2. Unlike ROFO, which involves an owner’s initiation to sell, ROFR is triggered when the owner receives an offer from a third party. The holder of the ROFR then has the option to step in and purchase the property on the same terms as the third-party offer.
  3. If the holder of the ROFR chooses not to match the third-party offer, the owner is free to sell the property to the third party. However, like above, if the deal changes along the way and the price drops by , say, 10% or more, the ROFR holder gets another bite at the apple at that lower price.
  4. A properly written ROFR is a very powerful tool for you to control a property as it makes sure you have last crack at the deal as the price and terms vary.
  5. Where it can get murky is when comparing not just price, but terms as well. For example, if a seller receives an offer for $5.0 million with ZERO conditions, an offer for $5.0 million from the ROFR holder but subject to getting financing or subject to securing water rights from an adjacent landowner or some such condition is NOT a matching offer to the offer received with no conditions.
  6. You might get a ROFR for free if you are a tenant on the property. If you are an unrelated third party then you might need to pay something for it, either in a lump sum or on an annual basis.

Purchase Option:

  1. A purchase option is a contract provision that gives a party (the option holder) the exclusive right to purchase a property or asset from the owner at a predetermined price and within a specified time frame.
  2. Unlike ROFO and ROFR, a purchase option obligates the owner to sell the property to the option holder if the holder decides to exercise the option.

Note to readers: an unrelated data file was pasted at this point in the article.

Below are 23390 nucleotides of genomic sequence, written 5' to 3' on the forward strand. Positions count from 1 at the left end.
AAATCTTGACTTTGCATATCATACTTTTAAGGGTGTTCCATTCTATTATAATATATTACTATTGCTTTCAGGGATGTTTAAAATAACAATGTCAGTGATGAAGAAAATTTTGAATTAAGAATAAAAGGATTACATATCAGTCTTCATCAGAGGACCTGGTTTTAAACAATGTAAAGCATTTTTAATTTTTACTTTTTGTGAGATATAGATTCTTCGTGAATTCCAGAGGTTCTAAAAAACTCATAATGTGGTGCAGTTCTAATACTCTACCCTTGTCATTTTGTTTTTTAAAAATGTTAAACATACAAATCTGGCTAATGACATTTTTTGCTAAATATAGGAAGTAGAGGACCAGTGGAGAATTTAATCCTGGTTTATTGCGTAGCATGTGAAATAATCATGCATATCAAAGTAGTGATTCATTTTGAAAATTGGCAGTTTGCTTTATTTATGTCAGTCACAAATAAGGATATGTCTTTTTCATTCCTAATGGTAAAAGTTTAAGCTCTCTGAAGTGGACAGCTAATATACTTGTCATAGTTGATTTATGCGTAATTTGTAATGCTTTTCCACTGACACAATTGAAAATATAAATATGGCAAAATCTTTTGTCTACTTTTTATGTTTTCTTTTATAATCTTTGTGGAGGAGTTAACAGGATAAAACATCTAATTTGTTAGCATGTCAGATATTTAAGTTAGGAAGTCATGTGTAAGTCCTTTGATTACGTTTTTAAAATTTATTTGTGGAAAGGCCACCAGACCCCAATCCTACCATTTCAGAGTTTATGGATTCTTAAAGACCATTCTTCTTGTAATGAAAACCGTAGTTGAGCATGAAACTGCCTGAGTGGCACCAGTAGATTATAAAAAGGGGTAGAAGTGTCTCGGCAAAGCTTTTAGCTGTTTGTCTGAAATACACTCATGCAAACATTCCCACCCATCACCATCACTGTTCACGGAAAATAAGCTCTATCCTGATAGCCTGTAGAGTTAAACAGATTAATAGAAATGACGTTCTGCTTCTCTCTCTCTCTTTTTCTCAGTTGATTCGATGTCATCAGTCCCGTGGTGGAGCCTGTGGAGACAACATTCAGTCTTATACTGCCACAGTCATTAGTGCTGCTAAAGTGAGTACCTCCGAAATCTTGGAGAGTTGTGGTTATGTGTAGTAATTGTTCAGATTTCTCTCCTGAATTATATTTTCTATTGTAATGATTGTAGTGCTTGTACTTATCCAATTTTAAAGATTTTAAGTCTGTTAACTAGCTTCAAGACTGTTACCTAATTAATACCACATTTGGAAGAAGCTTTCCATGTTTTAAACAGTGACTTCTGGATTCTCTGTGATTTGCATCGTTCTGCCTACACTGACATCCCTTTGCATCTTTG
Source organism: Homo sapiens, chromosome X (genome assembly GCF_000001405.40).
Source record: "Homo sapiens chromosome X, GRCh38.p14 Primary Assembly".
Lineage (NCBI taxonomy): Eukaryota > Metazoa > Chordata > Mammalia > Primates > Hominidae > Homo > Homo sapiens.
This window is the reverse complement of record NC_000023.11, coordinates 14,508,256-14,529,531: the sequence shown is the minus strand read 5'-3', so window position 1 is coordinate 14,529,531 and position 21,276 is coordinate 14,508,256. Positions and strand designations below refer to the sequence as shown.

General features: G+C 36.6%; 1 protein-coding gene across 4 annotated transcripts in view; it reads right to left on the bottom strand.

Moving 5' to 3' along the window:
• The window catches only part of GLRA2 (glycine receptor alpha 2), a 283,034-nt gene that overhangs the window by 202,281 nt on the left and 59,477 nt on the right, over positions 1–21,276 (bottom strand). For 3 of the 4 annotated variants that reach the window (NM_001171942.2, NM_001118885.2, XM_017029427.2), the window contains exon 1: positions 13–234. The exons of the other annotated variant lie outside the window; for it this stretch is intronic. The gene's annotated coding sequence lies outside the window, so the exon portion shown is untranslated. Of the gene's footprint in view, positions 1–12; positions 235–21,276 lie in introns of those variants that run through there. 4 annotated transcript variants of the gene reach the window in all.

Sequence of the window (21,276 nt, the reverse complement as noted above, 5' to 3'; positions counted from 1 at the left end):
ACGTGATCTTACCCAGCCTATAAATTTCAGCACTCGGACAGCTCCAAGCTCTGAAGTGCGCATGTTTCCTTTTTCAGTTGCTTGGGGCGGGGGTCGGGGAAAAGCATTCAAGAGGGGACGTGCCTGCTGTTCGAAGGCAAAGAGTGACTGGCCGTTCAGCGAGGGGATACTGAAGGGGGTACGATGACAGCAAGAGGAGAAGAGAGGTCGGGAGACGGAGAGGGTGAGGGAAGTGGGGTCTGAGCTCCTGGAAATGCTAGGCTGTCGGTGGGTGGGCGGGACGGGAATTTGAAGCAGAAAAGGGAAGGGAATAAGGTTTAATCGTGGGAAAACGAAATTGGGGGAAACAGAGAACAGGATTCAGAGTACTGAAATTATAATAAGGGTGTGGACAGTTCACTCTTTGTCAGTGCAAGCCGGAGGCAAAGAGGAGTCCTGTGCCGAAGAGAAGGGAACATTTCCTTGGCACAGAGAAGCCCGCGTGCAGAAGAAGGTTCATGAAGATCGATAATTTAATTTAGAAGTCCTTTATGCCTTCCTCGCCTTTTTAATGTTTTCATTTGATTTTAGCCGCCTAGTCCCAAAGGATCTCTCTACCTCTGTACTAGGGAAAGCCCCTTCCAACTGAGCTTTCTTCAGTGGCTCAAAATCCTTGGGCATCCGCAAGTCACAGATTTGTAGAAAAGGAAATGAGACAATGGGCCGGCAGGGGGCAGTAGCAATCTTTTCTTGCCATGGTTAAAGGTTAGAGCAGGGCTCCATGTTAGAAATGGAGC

3. The option holder pays a fee or premium for this exclusive right, which is typically non-refundable and may or may not be credited toward the purchase price.
  4. The owner cannot entertain offers from other parties during the option period unless the option holder chooses not to exercise the option.
  5. An option is total control for the holder. The cost of an option is often looked at as relating to the property value. So, for example, for a property worth $5.0 million, it might cost say 1-2% of its value ($50-100,000/year) to hold that option or it could be done monthly at say $4-8,000/month.

In summary, ROFO and ROFR provide parties with the opportunity to purchase property or assets before they are sold to third parties, while a purchase option gives a party the exclusive right to buy at a predetermined price. ROFO and ROFR are often used in existing relationships or agreements, while a purchase option is a standalone contract. The key difference lies in when and how these rights are triggered and whether they create an obligation for the owner to sell. The world of commercial real estate can be confusing with nuances like these. Don’t hesitate to reach out to The Boulos Company if you need help with planning your commercial real estate strategy.